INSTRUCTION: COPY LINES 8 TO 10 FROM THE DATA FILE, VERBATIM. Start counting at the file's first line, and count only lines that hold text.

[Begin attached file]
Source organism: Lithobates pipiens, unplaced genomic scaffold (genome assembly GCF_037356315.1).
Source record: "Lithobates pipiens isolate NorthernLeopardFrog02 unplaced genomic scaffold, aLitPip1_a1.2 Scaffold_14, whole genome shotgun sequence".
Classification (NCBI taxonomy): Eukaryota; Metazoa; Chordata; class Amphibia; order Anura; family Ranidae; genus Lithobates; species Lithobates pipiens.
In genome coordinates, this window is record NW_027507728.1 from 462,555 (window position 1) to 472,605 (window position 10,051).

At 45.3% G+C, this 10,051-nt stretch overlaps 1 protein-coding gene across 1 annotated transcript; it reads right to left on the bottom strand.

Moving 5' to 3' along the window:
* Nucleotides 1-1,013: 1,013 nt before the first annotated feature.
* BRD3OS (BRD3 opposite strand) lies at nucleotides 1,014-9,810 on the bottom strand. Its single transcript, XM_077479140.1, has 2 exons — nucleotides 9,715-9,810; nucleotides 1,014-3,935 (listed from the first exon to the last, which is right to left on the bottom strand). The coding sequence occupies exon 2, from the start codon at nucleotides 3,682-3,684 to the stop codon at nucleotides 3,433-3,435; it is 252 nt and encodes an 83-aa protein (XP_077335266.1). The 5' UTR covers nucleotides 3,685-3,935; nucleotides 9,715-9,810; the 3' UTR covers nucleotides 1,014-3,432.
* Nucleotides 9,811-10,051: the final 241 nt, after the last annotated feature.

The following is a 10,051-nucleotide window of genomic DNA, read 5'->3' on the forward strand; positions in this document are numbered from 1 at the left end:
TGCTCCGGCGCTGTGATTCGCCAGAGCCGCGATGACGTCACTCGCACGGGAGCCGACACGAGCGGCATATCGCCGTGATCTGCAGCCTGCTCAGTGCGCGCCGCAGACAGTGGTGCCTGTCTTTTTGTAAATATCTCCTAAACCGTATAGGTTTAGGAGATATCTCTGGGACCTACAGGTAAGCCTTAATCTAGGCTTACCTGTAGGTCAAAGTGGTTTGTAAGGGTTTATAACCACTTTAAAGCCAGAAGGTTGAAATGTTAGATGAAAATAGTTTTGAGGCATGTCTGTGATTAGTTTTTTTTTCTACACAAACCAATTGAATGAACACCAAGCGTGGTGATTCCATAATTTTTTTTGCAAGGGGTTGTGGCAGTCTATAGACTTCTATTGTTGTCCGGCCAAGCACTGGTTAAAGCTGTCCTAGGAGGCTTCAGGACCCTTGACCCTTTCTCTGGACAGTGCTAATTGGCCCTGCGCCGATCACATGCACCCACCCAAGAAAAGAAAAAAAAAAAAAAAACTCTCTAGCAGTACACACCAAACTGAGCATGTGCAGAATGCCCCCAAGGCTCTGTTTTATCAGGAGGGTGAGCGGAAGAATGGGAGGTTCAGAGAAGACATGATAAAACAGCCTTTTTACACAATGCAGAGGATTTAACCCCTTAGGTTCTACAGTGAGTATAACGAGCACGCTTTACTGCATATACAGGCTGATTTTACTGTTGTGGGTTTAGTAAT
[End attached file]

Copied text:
* BRD3OS (BRD3 opposite strand) lies at nucleotides 1,014-9,810 on the bottom strand. Its single transcript, XM_077479140.1, has 2 exons — nucleotides 9,715-9,810; nucleotides 1,014-3,935 (listed from the first exon to the last, which is right to left on the bottom strand). The coding sequence occupies exon 2, from the start codon at nucleotides 3,682-3,684 to the stop codon at nucleotides 3,433-3,435; it is 252 nt and encodes an 83-aa protein (XP_077335266.1). The 5' UTR covers nucleotides 3,685-3,935; nucleotides 9,715-9,810; the 3' UTR covers nucleotides 1,014-3,432.
* Nucleotides 9,811-10,051: the final 241 nt, after the last annotated feature.

The following is a 10,051-nucleotide window of genomic DNA, read 5'->3' on the forward strand; positions in this document are numbered from 1 at the left end: